Thursday, 30 July 2015

Five Things I Learned In Wales

1. Kingfishers are absolutely delightful in the wild. Technically I've seen one before; back during my college days there was a kingfisher haunting the lake in the centre of our college. But that little guy was almost unbelievably obese. Like, literally unbelievable, in the sense that the ludicrousness of its ability to fly far outstripped the old factoid about impossible bumblebees.

I've no idea what the little dude was eating - "laked" freshers, perhaps - but the ones we saw in Pembrokeshire were fighting fit, and entirely lovely. We spent over two hours watching them, and might have spent even longer had there not been a constant stream of visitors to the hide who somehow harboured the ludicrous impression that chatting loudly to each other somehow wouldn't scare the birds as long as they did it just outside the hide door.

Turds. Anyway, here's one of Fliss' pictures of one of the birds. We also saw an otter - a long-time goal for both of us - but it didn't stay above water long enough for us to get any snaps.

2. Pembroke Castle is a good choice for a day out. In better nick than many castles (it was only taken once in its entire history, and that only because humanity eventually got around to inventing cannons), so there's lots of turrets and levels and corridors to look around, as well as a rather nifty cavern underneath that's just about big and pretty enough to impress despite the pigeon infestation and discarded kebab boxes. There's also some interesting history to the place, from it being a base to plan Irish invasions and defences against the French to changing sides repeatedly during the civil war. There was also some dude named Strongbow heavily associated with the place, which amused me.  The centre of the castle is now a huge map of Wales, strewn with chess pieces, white and black (the English as the black ones, obvious), each one, naturally, a knight. Occasionally men dressed as squires will gather at the map to encourage children to bellow their defiance against the encroaching marcher lords. Jingoism as entertainment, basically, which I suppose is probably an art-form older than the castle itself.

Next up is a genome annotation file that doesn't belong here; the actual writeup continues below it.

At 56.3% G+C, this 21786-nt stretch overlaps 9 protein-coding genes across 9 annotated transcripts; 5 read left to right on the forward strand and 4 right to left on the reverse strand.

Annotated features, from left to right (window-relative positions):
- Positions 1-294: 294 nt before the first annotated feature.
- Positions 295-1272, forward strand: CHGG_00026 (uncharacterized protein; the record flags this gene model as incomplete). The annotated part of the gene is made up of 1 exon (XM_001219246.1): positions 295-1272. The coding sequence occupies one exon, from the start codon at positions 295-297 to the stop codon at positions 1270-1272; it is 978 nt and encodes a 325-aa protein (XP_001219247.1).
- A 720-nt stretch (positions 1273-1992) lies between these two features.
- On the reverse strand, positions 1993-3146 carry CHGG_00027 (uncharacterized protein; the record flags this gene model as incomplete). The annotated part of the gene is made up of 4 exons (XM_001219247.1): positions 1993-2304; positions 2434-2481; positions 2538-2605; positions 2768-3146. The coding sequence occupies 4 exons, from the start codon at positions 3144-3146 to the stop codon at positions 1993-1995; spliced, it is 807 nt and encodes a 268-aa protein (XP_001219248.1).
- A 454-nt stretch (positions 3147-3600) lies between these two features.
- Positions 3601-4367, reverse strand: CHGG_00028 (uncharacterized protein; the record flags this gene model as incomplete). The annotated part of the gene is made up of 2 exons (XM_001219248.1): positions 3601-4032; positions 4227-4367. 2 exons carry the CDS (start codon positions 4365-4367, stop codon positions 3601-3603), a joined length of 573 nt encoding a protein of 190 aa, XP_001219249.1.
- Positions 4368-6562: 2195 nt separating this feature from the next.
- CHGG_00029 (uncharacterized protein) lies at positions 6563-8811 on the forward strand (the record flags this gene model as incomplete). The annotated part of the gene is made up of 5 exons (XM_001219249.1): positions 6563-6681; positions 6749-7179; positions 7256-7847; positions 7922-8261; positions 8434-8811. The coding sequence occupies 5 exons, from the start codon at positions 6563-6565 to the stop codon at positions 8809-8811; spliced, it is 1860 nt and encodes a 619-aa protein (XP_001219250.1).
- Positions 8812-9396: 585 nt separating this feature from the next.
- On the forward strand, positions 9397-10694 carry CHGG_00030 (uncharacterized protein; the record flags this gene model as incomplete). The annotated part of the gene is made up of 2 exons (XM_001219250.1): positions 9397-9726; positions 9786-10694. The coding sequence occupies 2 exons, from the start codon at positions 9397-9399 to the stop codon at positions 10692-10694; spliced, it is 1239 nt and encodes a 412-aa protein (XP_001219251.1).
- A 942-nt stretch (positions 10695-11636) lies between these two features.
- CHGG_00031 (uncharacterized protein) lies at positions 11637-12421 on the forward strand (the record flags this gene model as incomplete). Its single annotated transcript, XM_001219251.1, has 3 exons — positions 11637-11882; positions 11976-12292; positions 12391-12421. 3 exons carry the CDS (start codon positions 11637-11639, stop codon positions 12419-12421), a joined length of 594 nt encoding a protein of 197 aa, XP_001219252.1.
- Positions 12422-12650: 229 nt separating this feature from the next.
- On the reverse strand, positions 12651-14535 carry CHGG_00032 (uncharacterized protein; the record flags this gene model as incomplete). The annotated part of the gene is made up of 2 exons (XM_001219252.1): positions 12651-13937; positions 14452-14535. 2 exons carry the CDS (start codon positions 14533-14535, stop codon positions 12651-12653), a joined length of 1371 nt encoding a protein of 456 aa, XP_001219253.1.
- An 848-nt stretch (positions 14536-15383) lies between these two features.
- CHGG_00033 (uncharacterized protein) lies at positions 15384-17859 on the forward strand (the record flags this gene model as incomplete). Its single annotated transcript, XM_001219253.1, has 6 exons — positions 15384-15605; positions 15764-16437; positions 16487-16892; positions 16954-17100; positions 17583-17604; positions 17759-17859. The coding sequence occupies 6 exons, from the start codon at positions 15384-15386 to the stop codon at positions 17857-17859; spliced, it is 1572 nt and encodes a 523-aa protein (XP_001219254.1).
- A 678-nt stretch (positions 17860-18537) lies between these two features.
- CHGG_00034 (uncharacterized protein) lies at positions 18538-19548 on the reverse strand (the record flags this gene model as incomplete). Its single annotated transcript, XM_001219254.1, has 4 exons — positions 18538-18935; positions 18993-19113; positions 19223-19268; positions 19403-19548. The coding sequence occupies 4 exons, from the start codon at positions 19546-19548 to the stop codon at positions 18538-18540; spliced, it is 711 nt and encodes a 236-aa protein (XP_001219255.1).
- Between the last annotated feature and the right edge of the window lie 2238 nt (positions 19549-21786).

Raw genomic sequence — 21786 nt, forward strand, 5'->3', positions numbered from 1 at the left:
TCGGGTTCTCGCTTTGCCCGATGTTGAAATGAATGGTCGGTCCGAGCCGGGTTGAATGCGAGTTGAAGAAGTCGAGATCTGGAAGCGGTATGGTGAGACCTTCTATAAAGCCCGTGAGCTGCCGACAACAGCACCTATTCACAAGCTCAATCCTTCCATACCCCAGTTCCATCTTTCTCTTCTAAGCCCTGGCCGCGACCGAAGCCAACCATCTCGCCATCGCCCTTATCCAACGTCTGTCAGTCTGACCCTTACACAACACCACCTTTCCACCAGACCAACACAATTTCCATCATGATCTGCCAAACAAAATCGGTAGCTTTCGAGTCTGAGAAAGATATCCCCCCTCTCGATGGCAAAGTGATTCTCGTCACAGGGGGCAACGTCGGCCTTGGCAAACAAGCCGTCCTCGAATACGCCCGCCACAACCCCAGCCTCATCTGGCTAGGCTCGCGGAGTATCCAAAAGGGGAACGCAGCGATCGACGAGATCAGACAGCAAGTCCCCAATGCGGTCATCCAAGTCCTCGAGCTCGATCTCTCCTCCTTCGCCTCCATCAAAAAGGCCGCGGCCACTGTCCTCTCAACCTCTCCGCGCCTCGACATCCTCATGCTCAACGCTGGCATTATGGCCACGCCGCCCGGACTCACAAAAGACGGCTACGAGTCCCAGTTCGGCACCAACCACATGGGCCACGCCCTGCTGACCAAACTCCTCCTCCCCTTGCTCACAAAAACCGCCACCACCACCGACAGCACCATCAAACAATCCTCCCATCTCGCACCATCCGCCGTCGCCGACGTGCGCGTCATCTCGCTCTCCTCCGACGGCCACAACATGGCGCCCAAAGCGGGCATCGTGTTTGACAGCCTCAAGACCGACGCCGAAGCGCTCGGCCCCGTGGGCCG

3. Rocks are, of course, boring, but the locals did at least know a thing or two about putting them together in pleasing shapes. The upper stone in the picture below weighs somewhere in the region of sixteen tonnes.

And all because some guy died one time and wanted to be remembered. From a social justice perspective it's grotesque, a weathered, lonely reminder of the ludicrous excess of those who claim power and prove it by making their subjects bleed. It does have a striking beauty, though, the kind of beauty that, as with the pyramids, you can only acquire through a total disregard for human life. Ugh. Culture is complicated.

4. Rocks are, of course, boring, but the rocks that make up the cliffs of Cardigan Bay are among some of the least boring I've seen. Trapped between two outcrops of volcanic rock, the sedimentary rock in between has been squeezed like a stone zit, gradually creating a strange wave effect like the one I snapped below.